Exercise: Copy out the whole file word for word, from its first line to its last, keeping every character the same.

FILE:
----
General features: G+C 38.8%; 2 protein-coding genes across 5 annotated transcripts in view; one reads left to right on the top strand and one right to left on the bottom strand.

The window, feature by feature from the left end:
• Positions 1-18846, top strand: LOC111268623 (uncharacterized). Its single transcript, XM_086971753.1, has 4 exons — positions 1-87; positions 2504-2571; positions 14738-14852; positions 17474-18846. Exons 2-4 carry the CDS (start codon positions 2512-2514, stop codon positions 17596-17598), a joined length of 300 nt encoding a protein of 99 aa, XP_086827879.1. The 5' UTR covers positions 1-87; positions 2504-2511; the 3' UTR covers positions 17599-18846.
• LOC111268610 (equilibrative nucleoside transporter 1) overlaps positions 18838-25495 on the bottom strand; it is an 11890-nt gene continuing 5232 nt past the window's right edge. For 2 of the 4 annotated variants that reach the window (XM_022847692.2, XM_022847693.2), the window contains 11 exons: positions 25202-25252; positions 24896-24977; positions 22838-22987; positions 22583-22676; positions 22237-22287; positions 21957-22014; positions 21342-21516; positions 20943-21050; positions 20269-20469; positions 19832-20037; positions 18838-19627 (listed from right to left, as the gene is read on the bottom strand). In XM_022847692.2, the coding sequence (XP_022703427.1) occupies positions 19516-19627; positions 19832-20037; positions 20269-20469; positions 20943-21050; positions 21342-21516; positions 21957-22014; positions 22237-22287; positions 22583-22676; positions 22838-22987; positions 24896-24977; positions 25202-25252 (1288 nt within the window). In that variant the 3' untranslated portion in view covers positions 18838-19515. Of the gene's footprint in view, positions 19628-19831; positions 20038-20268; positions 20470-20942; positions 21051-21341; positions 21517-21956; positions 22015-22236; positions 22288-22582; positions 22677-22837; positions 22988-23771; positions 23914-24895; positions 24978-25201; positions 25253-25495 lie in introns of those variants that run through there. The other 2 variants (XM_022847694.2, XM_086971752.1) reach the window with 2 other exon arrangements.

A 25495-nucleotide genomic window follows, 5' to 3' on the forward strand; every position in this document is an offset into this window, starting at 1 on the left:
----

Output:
General features: G+C 38.8%; 2 protein-coding genes across 5 annotated transcripts in view; one reads left to right on the top strand and one right to left on the bottom strand.

The window, feature by feature from the left end:
• Positions 1-18846, top strand: LOC111268623 (uncharacterized). Its single transcript, XM_086971753.1, has 4 exons — positions 1-87; positions 2504-2571; positions 14738-14852; positions 17474-18846. Exons 2-4 carry the CDS (start codon positions 2512-2514, stop codon positions 17596-17598), a joined length of 300 nt encoding a protein of 99 aa, XP_086827879.1. The 5' UTR covers positions 1-87; positions 2504-2511; the 3' UTR covers positions 17599-18846.
• LOC111268610 (equilibrative nucleoside transporter 1) overlaps positions 18838-25495 on the bottom strand; it is an 11890-nt gene continuing 5232 nt past the window's right edge. For 2 of the 4 annotated variants that reach the window (XM_022847692.2, XM_022847693.2), the window contains 11 exons: positions 25202-25252; positions 24896-24977; positions 22838-22987; positions 22583-22676; positions 22237-22287; positions 21957-22014; positions 21342-21516; positions 20943-21050; positions 20269-20469; positions 19832-20037; positions 18838-19627 (listed from right to left, as the gene is read on the bottom strand). In XM_022847692.2, the coding sequence (XP_022703427.1) occupies positions 19516-19627; positions 19832-20037; positions 20269-20469; positions 20943-21050; positions 21342-21516; positions 21957-22014; positions 22237-22287; positions 22583-22676; positions 22838-22987; positions 24896-24977; positions 25202-25252 (1288 nt within the window). In that variant the 3' untranslated portion in view covers positions 18838-19515. Of the gene's footprint in view, positions 19628-19831; positions 20038-20268; positions 20470-20942; positions 21051-21341; positions 21517-21956; positions 22015-22236; positions 22288-22582; positions 22677-22837; positions 22988-23771; positions 23914-24895; positions 24978-25201; positions 25253-25495 lie in introns of those variants that run through there. The other 2 variants (XM_022847694.2, XM_086971752.1) reach the window with 2 other exon arrangements.

A 25495-nucleotide genomic window follows, 5' to 3' on the forward strand; every position in this document is an offset into this window, starting at 1 on the left: